Existence would just be like a pile of plain, sliced white Wonder bread if it wasn’t for life’s little mysteries. And I found one of these little beauties involving our local election.
But before I get to it, let’s look at a few other mysteries. You know, stuff like why is the sky blue, how does Feb. 29 pop up every so often and is there anyone powerful enough to move Colorado to the border of Mexico? Let’s explore:
• Light during the day is made up of a bunch of colors. Because the color blue travels as shorter, smaller waves it gets scattered more than other colors and creates a blue sky. You see this play out every day when you wake up, except during a Vancouver winter. Then the blue disappears. Technically it’s still there, but it mysteriously moves in our heads, creating a gray sky and a malaise. But don’t fret, the blue feeling escapes our brains and returns to the sky sometime in July.
• Feb. 29 exists because the Earth is too dang slow — much like former Vancouver Mayor Royce Pollard when he’s jogging — so every once in a while it needs a good kick in the butt to keep up with the calendar. So we add a day every four years. (I’m kinda kidding, Mr. Mayor!)
• Colorado was moved to the Mexican border a few weeks ago by President Donald Trump. Trump is powerful. Very, very powerful. Extremely powerful. And amazing. Very, very amazing. Extremely amazing. So a few days ago he was endlessly blabbing to an audience when he said he was building that wall of his on the Colorado border to keep out those dangerous illegal aliens. I’m not kidding! He said this. So I’m guessing rather than ever admitting that he said something stupid he’ll simply move Colorado in a couple of weeks. I told you he is very powerful. Very, very powerful. Extremely powerful.
But hey, back to this little election mystery. If you would, grab your voter registration card and look at the back. What does it say? OK, you can’t find the card. But here’s what it says:
“This card is not proof of citizenship.”
Seems crazy. Counter-intuitive if you will. After all, one of the foundations of our democracy are elections. And — of course — you must be a U.S. citizen to vote. So if you have an election registration card — issued by the government — it signifies you can vote … but it does not signify you are a U.S. citizen.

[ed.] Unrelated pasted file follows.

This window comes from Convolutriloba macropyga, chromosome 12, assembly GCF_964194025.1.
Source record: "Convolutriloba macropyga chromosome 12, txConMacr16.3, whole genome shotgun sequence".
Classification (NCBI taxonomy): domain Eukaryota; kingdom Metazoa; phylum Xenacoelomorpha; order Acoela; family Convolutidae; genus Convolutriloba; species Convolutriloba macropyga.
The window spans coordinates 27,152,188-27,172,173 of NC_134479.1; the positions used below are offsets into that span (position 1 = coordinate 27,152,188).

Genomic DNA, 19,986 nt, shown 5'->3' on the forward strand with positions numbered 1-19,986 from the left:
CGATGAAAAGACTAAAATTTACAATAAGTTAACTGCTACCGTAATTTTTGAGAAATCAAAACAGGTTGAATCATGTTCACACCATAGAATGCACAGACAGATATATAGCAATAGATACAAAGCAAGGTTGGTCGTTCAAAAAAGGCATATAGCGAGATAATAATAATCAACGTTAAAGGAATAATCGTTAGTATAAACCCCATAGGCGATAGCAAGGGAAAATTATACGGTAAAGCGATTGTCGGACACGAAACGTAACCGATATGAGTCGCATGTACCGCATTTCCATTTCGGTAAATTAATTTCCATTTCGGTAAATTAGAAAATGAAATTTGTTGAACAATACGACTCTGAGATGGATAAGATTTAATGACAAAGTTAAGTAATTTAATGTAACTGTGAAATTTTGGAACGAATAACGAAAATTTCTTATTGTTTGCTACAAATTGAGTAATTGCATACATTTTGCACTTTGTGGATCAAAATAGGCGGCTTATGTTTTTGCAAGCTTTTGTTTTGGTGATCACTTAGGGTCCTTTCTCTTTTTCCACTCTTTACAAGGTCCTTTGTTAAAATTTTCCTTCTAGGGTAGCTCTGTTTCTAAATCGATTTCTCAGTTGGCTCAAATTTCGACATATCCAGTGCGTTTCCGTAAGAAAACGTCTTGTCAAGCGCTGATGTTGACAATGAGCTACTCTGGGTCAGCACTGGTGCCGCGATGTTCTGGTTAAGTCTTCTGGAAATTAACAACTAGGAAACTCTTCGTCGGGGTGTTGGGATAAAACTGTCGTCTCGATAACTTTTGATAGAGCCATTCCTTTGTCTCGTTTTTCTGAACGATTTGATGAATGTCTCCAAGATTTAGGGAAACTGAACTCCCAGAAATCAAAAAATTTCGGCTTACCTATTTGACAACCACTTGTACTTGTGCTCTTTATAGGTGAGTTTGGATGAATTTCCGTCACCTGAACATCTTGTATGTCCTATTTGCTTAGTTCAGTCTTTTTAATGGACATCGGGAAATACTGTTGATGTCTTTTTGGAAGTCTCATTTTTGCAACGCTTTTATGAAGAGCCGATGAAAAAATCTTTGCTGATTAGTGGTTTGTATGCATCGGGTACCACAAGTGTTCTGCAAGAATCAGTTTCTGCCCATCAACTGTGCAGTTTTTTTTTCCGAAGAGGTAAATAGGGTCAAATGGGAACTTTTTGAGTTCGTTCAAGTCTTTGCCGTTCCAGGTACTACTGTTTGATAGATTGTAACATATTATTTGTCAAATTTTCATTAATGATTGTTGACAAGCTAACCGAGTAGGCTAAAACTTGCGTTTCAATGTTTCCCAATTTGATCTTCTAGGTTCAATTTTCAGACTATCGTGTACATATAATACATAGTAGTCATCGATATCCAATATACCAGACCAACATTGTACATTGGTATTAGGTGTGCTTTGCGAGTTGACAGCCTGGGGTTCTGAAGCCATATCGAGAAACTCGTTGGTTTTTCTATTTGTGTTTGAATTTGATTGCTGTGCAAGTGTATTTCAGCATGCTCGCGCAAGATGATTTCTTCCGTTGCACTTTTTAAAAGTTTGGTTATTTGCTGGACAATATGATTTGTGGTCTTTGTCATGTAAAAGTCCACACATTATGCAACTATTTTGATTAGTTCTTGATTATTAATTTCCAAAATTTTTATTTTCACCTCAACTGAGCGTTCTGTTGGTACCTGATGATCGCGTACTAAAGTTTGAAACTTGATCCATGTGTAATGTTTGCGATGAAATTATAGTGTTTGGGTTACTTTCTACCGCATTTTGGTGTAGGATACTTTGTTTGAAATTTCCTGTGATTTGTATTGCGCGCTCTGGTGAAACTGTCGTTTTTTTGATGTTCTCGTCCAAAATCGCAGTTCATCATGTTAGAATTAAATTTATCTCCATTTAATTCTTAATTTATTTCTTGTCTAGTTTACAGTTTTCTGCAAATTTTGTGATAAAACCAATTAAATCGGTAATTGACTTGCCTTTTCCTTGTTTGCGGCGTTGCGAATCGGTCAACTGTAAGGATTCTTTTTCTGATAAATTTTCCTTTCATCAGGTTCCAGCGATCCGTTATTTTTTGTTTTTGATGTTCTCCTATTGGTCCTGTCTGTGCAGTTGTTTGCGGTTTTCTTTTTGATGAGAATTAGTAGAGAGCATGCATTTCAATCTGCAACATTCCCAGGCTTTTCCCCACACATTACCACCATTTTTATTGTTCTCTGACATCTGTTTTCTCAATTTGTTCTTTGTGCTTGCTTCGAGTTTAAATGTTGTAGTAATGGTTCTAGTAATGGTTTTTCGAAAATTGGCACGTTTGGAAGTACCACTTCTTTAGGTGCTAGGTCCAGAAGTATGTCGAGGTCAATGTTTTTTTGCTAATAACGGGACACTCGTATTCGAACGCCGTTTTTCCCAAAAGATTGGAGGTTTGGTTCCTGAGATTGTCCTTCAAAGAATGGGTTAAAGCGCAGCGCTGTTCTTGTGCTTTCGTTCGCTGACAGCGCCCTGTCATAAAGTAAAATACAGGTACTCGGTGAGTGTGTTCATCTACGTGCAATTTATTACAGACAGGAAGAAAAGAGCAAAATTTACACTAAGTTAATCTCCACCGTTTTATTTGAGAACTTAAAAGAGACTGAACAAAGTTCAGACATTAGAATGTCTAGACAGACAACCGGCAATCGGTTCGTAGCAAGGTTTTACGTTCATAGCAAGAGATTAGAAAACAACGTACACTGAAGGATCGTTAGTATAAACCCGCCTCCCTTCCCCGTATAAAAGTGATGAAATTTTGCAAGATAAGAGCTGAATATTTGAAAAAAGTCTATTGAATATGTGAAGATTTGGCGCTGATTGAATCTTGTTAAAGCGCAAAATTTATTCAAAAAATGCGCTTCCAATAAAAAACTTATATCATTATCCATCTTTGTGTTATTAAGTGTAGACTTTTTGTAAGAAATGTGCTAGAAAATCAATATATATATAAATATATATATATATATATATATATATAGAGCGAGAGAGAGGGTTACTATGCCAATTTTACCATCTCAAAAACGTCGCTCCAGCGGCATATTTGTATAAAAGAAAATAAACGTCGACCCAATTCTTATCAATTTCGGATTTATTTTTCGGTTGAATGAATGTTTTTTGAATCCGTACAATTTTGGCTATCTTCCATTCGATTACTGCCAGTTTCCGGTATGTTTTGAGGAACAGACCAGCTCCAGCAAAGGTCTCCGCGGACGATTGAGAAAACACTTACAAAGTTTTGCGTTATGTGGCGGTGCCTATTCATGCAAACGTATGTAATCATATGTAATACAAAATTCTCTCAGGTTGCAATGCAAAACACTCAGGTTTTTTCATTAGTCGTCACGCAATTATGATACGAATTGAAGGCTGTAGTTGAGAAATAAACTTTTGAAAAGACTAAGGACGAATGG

Let me be clear, I’m not one of those goofy conspiracy nut jobs who claim that President Trump won the popular vote (even though he lost by 3 million votes). Yes, it actually was the country’s head fraudster who pushed this conspiracy, but like so many other words that have dribbled out of his mouth, it was a lie.
Still, I found it odd, a little perplexing even, that an official voting registration card issued by the government allowing someone to vote has nothing backing it up. So I dug in a little. I got in touch with Clark County Auditor Greg Kimsey, who oversees elections and issues the cards. This Republican has been in this role for more than 20 years. I’ve got a ton of respect for him. He’s cool, calm and cunning. Well, I don’t know about cunning, but who doesn’t like a little three-word alliteration?
Kimsey told me essentially that voter registration is on the honor system.
“In order to complete (the voter registration) form the person must attest that they are a U.S. citizen. The person must also provide their driver’s license number or the last four numbers of their Social Security number.”
The catch there, of course, is our state issues driver’s licenses to people who aren’t U.S. citizens. So an illegal alien could — could — legally get a driver’s license, show that driver’s license to the elections office, and obtain a voter registration card.
So there’s no real checking going on. “Election administrators do not have any investigative authority,” Kimsey said. Again, it’s on the honor system.
So the only way any possible fraud could be caught is for someone to question a person’s legal voting status.
“If a person believes a registered voter does not meet the requirements to be a registered voter they may file a voter registration challenge,” Kimsey added.
I asked Kimsey how many times that has happened in his long career in Clark County. He said it’s only been a handful of times.
There was one last question I had for him. That line on the back of the registration card. Where did it come from? Who put it there?
Kimsey said he has no idea. He said the line is not required by the state, so he knows that Clark County added it. No one — including a state elections official I spoke with — knows if any other Washington counties use it.
So there’s another mystery for you. If I find the answer — or exactly how Trump plans to move Colorado to the Mexican border — I’ll get back to you.